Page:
At this point, you're just pathetic - you've become such an Obama sycophant that you're more willing to take the Obama spin at face value than you are to listen to the voices of your own Bishops, who you've relegated to the status of "scaremongers".

At 1/09/2009 1:56 AM, Blogger The Dutchman said...

That's what Douglas Kmiec says FOCA will do, and he was U.S. Assistant Attorney General for Reagan and Bush.

At 1/09/2009 8:18 AM, Blogger Jay Anderson said...

"That's what Douglas Kmiec says FOCA will do ..."

Doug Kmiec? Seriously? You're going to quote that guy as an authority at this blog? LOL!

You might want to investigate my blog a little further to discover just how much (or little) cache Prof. Kmiec's endorsement carries around here. What a frickin' joke!

At 1/09/2009 9:27 AM, Anonymous crankycon said...

That's what Douglas Kmiec says FOCA will do, and he was U.S. Assistant Attorney General for Reagan and Bush.

That has to be the most unintentionally hilarious comment in the history of his blog.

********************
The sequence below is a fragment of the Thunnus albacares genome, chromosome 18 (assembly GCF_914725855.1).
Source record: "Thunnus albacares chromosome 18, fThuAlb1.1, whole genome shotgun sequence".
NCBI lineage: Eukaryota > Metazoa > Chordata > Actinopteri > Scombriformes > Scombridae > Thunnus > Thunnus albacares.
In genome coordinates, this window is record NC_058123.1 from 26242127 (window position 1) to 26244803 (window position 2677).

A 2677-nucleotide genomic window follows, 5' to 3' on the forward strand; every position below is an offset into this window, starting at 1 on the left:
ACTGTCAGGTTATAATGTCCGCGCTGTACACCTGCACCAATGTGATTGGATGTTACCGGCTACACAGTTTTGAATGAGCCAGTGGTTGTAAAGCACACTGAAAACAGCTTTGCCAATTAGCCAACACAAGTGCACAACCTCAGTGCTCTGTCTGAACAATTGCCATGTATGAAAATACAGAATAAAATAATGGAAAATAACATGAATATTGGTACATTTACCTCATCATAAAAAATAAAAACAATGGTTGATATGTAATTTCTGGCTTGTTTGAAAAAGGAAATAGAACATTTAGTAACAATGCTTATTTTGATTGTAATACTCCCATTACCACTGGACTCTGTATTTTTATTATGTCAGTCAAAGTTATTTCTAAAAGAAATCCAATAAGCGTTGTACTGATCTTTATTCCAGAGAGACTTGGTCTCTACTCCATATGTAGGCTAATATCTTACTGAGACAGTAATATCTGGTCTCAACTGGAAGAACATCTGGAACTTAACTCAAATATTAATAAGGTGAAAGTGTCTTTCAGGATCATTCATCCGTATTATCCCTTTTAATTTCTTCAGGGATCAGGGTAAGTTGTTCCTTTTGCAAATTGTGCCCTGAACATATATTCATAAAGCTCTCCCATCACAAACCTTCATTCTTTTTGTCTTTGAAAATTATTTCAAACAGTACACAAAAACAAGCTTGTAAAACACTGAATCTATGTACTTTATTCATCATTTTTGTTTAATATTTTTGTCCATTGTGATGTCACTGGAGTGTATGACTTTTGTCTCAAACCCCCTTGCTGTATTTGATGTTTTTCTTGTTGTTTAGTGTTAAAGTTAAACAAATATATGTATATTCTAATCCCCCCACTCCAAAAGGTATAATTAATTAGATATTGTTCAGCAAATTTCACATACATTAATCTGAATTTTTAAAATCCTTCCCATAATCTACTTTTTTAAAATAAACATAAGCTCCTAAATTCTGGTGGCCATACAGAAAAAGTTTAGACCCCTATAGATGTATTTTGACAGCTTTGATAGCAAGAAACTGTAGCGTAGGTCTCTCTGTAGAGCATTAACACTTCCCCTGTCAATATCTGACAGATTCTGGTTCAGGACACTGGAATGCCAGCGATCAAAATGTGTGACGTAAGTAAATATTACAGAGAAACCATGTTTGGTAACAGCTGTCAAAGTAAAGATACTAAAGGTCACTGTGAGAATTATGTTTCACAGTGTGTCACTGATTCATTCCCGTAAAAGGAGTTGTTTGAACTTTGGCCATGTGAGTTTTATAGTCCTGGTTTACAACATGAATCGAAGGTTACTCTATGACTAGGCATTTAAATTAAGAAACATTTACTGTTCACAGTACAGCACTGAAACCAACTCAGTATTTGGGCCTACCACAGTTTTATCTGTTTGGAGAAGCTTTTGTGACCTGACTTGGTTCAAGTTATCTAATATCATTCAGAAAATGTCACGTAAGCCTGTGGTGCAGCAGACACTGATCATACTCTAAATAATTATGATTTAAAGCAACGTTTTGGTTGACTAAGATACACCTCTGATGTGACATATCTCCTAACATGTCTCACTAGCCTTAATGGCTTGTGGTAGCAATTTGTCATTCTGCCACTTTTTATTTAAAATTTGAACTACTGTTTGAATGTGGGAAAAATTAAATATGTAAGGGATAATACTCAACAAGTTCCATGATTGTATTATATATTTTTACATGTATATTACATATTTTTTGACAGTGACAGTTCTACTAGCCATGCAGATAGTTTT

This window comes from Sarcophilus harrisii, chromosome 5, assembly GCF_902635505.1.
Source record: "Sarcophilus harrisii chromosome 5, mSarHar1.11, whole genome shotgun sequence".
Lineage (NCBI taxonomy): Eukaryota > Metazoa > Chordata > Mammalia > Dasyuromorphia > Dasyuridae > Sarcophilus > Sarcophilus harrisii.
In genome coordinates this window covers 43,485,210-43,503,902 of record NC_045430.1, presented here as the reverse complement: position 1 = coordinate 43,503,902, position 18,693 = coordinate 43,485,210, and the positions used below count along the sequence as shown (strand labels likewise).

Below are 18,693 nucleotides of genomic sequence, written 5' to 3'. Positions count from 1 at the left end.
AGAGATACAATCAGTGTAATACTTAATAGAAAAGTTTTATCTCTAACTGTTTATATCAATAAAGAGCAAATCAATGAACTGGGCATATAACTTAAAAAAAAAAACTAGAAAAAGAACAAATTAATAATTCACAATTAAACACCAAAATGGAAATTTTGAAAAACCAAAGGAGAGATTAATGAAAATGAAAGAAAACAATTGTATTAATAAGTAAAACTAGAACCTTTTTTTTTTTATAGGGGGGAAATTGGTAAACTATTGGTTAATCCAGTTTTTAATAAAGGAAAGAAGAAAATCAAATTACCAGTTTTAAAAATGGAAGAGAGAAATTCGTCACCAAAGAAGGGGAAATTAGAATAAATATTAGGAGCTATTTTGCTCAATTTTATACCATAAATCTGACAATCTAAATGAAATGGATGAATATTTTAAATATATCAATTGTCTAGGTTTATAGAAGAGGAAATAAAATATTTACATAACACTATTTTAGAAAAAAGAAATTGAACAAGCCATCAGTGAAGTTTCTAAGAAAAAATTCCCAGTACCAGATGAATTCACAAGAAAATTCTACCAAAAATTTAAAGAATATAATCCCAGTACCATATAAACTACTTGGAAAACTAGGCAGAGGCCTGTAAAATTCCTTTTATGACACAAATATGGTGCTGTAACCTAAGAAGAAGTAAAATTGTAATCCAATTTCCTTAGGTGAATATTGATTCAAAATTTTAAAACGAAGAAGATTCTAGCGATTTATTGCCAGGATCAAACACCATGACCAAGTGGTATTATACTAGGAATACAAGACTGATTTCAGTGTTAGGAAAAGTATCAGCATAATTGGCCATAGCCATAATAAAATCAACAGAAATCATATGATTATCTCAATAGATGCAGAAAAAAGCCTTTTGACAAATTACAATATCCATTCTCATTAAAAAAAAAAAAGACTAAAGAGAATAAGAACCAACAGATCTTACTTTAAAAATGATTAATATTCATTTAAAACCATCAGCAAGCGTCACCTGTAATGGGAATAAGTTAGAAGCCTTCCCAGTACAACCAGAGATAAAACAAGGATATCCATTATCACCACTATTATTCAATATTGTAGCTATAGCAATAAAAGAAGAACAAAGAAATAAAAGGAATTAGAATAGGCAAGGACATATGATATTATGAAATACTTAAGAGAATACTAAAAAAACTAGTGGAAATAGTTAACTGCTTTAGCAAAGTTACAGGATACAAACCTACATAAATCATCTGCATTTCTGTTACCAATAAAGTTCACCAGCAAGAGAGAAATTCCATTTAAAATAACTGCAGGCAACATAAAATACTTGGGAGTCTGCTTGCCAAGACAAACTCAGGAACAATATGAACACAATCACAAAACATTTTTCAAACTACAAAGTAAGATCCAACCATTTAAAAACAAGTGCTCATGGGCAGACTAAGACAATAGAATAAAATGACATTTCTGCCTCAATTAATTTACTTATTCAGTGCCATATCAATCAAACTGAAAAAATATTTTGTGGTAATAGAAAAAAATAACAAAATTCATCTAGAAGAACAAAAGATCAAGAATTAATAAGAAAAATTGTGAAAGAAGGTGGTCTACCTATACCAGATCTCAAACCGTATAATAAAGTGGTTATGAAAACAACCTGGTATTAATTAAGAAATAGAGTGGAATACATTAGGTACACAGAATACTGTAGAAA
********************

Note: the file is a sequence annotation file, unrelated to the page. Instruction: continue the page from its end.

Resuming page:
At 1/09/2009 9:43 AM, Blogger Jay Anderson said...

"That's what Douglas Kmiec says FOCA will do, and he was U.S. Assistant Attorney General for Reagan and Bush."

Yeah, and Judas was treasurer for Jesus Christ. What's your point?

"That has to be the most unintentionally hilarious comment in the history of his blog."

It's certainly right up there in the top 2 or 3.


At 1/09/2009 4:14 PM, Blogger The Dutchman said...

Doug Kmiec? Seriously? You're going to quote that guy as an authority at this blog? LOL!

Yes, he is an authority. He has a long and distinguished record of government service and academic achievement. You might not like him, you might not agree with his opinion, but by any objective standard he is an authority.

Yeah, and Judas was treasurer for Jesus Christ. What's your point?